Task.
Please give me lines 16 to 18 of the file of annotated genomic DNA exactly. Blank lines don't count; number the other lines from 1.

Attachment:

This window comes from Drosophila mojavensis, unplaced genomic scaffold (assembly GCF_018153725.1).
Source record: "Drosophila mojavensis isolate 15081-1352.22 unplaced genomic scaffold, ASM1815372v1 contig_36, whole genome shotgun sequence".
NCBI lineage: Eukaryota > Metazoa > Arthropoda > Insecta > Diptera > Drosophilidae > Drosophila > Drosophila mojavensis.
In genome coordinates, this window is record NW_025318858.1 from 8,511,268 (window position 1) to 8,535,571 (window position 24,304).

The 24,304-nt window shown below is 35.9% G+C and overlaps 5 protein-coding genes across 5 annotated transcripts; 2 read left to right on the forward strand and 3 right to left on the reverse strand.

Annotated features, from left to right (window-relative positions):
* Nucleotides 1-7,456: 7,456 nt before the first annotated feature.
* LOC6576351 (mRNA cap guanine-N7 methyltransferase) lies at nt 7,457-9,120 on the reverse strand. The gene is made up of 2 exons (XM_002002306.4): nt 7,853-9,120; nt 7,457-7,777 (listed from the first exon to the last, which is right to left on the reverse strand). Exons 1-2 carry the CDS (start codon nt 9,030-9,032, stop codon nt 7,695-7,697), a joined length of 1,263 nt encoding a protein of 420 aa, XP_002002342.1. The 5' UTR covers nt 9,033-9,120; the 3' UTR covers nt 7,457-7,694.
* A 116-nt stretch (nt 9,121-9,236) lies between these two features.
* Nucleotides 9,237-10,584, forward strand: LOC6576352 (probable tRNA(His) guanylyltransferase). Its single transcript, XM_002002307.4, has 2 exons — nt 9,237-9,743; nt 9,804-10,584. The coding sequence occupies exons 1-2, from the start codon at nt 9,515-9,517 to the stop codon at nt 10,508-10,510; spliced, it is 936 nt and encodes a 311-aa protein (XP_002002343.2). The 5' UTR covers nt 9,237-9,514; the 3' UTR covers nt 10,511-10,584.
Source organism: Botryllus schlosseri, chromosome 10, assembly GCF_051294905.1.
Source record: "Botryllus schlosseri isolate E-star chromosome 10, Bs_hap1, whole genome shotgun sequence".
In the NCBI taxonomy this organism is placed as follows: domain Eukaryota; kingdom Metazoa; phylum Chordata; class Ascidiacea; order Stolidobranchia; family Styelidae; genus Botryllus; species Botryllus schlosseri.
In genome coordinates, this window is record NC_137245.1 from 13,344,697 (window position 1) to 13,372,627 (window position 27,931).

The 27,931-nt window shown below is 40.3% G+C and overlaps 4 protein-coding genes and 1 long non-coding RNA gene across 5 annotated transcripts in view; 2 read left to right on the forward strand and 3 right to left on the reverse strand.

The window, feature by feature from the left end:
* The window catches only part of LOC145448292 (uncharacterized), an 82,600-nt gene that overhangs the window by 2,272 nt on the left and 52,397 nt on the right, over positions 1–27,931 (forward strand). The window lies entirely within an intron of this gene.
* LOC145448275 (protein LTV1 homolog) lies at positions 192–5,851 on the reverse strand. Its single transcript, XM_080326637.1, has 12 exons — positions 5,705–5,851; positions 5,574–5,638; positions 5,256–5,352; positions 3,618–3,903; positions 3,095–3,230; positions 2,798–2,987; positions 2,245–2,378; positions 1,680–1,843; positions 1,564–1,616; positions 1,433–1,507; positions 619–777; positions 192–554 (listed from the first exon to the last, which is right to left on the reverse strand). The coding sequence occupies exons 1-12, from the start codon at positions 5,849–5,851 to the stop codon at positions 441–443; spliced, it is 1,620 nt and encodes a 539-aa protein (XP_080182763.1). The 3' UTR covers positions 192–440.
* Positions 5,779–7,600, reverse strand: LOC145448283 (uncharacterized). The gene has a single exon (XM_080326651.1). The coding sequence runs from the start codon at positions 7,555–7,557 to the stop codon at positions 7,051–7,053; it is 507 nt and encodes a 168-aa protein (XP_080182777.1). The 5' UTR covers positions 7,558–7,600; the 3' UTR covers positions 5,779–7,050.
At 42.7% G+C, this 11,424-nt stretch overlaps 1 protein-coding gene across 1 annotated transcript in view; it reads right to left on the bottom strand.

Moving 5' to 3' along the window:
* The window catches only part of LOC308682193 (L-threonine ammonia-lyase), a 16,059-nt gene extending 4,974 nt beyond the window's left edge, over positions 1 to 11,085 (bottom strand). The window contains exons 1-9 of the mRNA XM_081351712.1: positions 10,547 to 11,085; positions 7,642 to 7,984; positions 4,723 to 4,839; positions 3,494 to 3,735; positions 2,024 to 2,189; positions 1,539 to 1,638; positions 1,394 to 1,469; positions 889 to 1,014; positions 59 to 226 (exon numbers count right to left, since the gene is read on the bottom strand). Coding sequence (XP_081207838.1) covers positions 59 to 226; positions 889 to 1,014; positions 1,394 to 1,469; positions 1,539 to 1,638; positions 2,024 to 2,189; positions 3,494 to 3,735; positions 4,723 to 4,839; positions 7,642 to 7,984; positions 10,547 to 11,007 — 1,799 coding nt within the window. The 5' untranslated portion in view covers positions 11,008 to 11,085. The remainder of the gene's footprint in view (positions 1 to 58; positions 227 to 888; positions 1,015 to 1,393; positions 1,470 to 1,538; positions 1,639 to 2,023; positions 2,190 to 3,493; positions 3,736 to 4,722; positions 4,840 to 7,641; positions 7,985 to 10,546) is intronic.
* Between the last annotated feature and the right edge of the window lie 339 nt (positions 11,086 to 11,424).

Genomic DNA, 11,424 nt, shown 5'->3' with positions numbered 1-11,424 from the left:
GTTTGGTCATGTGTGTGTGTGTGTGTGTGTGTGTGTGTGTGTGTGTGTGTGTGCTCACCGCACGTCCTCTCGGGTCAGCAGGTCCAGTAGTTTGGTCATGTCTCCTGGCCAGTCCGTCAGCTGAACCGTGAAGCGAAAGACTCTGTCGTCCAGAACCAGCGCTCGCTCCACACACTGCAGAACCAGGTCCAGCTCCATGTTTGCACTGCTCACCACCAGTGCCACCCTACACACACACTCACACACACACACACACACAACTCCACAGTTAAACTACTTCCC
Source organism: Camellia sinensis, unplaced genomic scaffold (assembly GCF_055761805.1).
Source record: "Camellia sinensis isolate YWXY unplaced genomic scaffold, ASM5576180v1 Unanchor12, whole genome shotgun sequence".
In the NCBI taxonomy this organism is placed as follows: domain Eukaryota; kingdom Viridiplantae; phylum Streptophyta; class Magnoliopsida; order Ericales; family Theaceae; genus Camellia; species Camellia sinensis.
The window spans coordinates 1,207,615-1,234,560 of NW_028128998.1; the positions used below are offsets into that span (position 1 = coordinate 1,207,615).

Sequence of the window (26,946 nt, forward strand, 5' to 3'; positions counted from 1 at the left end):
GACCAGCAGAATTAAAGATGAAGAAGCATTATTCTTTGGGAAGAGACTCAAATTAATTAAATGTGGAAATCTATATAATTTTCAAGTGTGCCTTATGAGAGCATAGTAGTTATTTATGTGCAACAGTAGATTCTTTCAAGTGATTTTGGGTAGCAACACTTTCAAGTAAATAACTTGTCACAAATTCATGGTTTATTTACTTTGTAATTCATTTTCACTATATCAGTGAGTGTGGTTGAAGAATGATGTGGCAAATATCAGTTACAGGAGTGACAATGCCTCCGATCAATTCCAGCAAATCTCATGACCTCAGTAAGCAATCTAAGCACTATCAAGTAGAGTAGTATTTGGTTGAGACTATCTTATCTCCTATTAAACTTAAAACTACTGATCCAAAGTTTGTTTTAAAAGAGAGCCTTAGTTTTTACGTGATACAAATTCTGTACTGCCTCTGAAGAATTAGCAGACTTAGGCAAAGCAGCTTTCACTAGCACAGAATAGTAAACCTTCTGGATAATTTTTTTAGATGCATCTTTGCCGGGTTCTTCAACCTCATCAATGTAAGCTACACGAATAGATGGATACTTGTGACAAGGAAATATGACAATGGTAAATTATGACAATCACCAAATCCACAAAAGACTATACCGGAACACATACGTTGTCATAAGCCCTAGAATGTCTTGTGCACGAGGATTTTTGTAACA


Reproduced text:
The window, feature by feature from the left end:
* The window catches only part of LOC145448292 (uncharacterized), an 82,600-nt gene that overhangs the window by 2,272 nt on the left and 52,397 nt on the right, over positions 1–27,931 (forward strand). The window lies entirely within an intron of this gene.
* LOC145448275 (protein LTV1 homolog) lies at positions 192–5,851 on the reverse strand. Its single transcript, XM_080326637.1, has 12 exons — positions 5,705–5,851; positions 5,574–5,638; positions 5,256–5,352; positions 3,618–3,903; positions 3,095–3,230; positions 2,798–2,987; positions 2,245–2,378; positions 1,680–1,843; positions 1,564–1,616; positions 1,433–1,507; positions 619–777; positions 192–554 (listed from the first exon to the last, which is right to left on the reverse strand). The coding sequence occupies exons 1-12, from the start codon at positions 5,849–5,851 to the stop codon at positions 441–443; spliced, it is 1,620 nt and encodes a 539-aa protein (XP_080182763.1). The 3' UTR covers positions 192–440.